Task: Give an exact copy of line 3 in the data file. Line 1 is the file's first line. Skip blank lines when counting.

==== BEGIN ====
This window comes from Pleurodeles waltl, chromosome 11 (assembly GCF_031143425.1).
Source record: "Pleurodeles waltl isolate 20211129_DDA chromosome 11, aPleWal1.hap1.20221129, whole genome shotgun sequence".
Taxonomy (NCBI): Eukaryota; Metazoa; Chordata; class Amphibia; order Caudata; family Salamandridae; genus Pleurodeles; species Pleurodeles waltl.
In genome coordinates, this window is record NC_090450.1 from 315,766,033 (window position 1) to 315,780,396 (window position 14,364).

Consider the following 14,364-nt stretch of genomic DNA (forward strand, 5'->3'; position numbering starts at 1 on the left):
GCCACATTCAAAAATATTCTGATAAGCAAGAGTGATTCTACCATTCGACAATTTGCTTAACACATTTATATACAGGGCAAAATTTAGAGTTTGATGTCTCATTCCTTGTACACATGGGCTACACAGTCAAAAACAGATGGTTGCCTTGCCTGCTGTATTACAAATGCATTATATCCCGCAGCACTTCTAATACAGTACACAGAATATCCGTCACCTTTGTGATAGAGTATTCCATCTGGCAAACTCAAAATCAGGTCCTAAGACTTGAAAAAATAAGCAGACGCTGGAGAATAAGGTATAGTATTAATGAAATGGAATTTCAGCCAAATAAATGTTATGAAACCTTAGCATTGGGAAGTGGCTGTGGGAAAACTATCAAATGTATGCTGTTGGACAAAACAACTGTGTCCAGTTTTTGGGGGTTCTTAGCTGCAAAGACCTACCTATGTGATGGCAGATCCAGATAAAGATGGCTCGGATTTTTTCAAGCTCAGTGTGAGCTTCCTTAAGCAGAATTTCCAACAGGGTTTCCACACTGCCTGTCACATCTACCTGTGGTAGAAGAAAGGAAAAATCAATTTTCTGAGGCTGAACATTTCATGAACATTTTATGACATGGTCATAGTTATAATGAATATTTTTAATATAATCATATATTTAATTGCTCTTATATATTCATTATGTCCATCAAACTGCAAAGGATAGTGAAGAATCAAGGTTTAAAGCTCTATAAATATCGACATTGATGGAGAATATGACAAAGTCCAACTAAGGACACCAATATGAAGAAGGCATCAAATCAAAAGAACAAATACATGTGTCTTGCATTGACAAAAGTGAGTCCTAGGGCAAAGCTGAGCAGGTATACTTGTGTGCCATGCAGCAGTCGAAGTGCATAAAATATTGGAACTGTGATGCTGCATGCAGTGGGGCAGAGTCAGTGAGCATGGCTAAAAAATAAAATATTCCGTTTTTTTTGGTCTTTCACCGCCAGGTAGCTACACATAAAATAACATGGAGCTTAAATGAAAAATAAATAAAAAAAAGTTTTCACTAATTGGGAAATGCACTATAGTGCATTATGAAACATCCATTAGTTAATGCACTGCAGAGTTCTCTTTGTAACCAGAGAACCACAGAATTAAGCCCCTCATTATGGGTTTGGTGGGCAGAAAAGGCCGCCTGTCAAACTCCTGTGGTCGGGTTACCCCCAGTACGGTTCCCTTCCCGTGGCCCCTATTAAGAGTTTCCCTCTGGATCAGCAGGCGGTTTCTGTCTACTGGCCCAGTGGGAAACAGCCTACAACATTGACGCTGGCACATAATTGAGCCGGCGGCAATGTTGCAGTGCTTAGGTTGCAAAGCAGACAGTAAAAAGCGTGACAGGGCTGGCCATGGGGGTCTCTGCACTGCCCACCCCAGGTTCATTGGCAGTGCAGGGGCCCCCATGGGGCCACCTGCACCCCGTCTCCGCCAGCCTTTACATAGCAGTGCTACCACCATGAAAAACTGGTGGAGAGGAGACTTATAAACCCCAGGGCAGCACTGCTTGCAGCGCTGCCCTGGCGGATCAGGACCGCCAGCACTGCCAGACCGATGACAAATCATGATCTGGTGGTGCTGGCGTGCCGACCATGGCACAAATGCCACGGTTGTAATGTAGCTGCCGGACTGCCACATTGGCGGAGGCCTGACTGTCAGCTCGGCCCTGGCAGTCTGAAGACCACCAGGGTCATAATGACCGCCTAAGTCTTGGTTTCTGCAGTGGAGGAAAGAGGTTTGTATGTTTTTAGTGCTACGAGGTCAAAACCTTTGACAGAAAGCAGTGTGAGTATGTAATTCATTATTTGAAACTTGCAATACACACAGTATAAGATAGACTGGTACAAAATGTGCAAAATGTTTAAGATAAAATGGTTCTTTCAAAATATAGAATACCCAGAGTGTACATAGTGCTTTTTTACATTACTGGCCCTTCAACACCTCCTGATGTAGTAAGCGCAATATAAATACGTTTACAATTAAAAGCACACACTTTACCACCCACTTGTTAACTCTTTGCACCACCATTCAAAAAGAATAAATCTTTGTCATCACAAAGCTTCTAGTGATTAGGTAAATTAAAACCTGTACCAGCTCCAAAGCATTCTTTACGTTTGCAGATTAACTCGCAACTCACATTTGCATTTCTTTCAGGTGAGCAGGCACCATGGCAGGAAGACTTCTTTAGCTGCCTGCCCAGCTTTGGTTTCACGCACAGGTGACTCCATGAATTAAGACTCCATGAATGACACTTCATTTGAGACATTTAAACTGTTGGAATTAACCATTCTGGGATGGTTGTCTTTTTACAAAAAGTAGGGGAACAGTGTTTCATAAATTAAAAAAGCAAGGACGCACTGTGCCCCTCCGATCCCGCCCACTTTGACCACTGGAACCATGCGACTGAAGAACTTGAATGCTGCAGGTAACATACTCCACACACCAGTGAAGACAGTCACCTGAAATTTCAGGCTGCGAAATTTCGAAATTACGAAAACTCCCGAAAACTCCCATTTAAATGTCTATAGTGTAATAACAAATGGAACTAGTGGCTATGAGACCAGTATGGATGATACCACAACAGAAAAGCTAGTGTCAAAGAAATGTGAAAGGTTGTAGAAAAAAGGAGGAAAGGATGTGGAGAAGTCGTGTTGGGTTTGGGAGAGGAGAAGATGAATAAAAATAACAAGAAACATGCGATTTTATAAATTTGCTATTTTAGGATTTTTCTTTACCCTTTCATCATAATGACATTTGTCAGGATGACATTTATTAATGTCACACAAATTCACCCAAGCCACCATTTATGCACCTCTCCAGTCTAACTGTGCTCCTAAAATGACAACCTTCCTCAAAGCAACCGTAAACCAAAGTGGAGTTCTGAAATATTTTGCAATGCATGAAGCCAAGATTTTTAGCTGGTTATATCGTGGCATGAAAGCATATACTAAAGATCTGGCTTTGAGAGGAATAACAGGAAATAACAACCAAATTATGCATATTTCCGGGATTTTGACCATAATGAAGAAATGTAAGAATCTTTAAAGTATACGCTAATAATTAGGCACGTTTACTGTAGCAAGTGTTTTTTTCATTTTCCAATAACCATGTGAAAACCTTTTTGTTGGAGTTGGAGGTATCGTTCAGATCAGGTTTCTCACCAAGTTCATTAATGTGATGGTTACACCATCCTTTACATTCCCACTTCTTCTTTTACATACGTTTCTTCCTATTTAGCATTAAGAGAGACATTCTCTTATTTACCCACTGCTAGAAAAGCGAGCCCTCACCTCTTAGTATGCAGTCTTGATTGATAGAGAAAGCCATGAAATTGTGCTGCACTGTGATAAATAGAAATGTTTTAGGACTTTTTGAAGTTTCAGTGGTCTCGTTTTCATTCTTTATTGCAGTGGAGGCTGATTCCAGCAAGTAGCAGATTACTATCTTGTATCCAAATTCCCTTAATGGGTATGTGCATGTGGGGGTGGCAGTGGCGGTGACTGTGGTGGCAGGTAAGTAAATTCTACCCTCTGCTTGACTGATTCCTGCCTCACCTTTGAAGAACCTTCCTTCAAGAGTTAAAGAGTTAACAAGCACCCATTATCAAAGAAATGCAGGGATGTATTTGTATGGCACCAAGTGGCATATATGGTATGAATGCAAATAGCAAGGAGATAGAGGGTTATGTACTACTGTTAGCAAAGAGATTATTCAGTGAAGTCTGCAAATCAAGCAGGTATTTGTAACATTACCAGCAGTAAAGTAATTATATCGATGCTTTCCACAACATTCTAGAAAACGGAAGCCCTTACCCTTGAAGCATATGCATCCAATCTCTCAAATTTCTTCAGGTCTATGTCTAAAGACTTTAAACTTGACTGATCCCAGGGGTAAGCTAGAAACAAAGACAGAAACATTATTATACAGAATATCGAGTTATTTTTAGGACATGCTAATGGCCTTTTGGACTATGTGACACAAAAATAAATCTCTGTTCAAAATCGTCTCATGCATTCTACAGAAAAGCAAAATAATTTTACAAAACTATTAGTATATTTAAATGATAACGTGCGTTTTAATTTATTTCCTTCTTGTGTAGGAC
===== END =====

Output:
Taxonomy (NCBI): Eukaryota; Metazoa; Chordata; class Amphibia; order Caudata; family Salamandridae; genus Pleurodeles; species Pleurodeles waltl.